Armed forces becoming more corrupt and inefficient: Regional Commander

by Zarni
Thursday, 29 January 2009 22:52

Chiang Mai (Mizzima) – In the minutes of a leaked secret meeting, a leading military commander admitted that the Burmese armed forces are becoming more indisciplined and corrupt besides being inefficient.

The officers are mishandling their subordinates, getting drunk, giving into hooliganism, issuing underrated rations to soldiers, becoming corrupt and giving work which is unbearably fatiguing to their subordinates, Commander of the Northern Military Command Maj. Gen. Soe Win said during a recent meeting attended by senior army officials.

In the document, a copy of which is in Mizzima’s possession, Soe Win said the number of deserters and casualties in action are increasing, which makes recruitment more difficult in the armed forces.

Soe Win also said that the recruitment of new soldiers to make up for the depleting numbers in the army is the responsibility of all commanders. They are to replenish the decreasing numbers in the forces.

Moreover, he revealed the aim of junta is to establish an army which can compete with and challenge foreign armed forces.

“The fine tradition of our armed forces is becoming degraded gradually and so is the quality. We need to build our army to an international standard as a modern army which can fight against international armed forces,” Soe Win said.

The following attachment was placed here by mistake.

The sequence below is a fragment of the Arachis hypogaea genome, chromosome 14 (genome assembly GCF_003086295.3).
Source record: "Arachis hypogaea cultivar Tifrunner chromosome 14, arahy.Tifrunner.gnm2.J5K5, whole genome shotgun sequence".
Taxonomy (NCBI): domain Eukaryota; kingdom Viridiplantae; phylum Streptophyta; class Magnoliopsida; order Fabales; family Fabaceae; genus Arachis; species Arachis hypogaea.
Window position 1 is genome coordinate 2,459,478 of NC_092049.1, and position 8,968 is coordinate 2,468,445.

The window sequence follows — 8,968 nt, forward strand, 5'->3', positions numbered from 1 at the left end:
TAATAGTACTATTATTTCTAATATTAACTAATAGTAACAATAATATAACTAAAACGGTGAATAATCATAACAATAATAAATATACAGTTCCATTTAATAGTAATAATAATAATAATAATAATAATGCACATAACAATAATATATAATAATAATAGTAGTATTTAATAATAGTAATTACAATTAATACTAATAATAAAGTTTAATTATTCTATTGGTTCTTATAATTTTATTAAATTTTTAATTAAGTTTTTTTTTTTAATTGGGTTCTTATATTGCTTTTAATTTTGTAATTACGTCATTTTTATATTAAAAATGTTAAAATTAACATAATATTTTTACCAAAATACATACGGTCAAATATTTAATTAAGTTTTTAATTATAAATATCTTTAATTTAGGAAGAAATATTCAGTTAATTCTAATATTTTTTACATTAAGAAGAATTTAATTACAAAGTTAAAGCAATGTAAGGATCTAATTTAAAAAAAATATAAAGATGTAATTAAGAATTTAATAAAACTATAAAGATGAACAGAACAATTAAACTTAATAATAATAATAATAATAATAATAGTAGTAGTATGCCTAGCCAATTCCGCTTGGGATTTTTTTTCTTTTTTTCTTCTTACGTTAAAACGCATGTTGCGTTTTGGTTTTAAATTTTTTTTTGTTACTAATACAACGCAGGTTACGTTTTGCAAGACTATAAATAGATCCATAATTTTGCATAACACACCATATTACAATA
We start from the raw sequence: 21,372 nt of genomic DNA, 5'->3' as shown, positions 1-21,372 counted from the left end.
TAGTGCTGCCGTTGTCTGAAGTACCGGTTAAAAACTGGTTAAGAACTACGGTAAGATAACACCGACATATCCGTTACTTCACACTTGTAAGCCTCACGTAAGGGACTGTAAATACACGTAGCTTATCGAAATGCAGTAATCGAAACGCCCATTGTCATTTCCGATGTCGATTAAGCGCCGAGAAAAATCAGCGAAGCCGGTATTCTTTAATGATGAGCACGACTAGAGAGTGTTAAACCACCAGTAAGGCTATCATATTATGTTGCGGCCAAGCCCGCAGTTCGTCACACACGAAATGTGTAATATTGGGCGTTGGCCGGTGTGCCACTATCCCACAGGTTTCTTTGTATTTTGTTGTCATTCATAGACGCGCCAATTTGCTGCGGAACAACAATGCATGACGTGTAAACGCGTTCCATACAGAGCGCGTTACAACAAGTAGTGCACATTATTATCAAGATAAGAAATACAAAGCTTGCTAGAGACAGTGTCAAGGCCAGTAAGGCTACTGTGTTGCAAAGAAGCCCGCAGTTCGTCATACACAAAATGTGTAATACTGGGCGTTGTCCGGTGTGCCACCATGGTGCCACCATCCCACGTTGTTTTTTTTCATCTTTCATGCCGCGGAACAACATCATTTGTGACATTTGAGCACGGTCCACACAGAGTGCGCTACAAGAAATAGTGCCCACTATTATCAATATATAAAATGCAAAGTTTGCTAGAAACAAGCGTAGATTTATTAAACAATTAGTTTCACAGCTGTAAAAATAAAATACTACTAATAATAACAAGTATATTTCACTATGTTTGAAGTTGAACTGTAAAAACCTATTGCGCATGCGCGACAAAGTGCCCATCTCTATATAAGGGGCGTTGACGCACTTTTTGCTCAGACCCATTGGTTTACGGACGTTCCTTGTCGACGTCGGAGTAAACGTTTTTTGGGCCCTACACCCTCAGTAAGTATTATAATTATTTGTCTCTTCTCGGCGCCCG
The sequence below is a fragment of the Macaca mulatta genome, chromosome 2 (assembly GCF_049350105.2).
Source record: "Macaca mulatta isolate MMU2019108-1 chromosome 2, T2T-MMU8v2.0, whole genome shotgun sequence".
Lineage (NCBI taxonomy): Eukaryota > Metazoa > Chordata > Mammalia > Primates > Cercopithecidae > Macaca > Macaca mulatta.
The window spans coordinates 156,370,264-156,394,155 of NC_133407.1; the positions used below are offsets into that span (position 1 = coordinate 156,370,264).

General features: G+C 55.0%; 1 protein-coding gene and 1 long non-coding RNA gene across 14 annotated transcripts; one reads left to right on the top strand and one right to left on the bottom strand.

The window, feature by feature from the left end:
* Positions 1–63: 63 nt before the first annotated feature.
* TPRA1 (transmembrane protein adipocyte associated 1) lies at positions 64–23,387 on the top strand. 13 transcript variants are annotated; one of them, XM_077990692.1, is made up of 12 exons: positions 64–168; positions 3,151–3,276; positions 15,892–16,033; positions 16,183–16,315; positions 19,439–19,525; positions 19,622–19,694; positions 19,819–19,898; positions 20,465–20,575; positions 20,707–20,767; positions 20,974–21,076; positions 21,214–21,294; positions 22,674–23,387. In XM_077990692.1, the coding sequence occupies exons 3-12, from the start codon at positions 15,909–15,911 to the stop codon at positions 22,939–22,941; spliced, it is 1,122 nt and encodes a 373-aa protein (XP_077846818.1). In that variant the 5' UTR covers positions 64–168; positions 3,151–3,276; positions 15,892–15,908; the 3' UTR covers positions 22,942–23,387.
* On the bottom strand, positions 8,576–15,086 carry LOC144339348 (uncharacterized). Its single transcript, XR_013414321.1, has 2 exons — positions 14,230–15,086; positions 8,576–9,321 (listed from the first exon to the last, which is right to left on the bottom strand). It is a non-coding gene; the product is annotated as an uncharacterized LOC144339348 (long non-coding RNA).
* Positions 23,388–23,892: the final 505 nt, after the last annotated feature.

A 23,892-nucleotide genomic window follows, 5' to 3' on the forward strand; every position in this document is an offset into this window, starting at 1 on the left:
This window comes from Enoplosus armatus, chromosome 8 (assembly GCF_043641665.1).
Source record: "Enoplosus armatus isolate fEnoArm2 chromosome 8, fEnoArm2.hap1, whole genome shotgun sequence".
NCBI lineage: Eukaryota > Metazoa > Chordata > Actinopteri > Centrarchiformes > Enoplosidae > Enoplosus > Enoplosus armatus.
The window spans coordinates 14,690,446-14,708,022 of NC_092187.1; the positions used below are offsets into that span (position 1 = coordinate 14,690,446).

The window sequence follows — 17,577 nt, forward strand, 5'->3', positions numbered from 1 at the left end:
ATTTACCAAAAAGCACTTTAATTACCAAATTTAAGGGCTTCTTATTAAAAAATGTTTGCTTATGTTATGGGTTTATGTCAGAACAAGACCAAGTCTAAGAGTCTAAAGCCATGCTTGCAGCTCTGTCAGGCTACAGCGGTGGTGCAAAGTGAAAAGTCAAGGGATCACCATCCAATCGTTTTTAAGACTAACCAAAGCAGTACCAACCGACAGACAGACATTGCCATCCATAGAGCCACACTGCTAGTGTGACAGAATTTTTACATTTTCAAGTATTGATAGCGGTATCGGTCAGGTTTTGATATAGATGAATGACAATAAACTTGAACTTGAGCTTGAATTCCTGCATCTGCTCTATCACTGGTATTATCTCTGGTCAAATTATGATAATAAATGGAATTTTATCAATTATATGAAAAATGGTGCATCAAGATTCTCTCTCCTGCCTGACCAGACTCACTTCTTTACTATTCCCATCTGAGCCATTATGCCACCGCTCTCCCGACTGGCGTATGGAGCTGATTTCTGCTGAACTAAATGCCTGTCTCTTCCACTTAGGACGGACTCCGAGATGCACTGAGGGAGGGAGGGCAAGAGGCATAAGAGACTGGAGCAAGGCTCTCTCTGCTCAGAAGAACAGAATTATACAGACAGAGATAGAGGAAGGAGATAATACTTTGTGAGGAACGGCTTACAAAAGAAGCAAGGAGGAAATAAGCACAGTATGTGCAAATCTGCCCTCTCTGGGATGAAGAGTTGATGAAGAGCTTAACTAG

A Sino-Burma border based Burmese military analyst Aung Kyaw Zaw said that the junta in all likelihood wants to increase the strength of its army to 500,000 personnel from the current 400,000 so there is rampant recruitment of new soldiers.

Since 2006, the regime had planned to recruit a soldier from every village from over 60,000 villages in the country, he said.

“They thought they could recruit at least 60,000 soldiers a year if they could get one from each village. They are recruiting under this plan. Then there are many irregularities in recruiting soldiers by lower ranking officials without taking into consideration the quality of the newly recruited soldier,” the military analyst Aung Kyaw Zaw, who has watched the Burmese Army for many years said.

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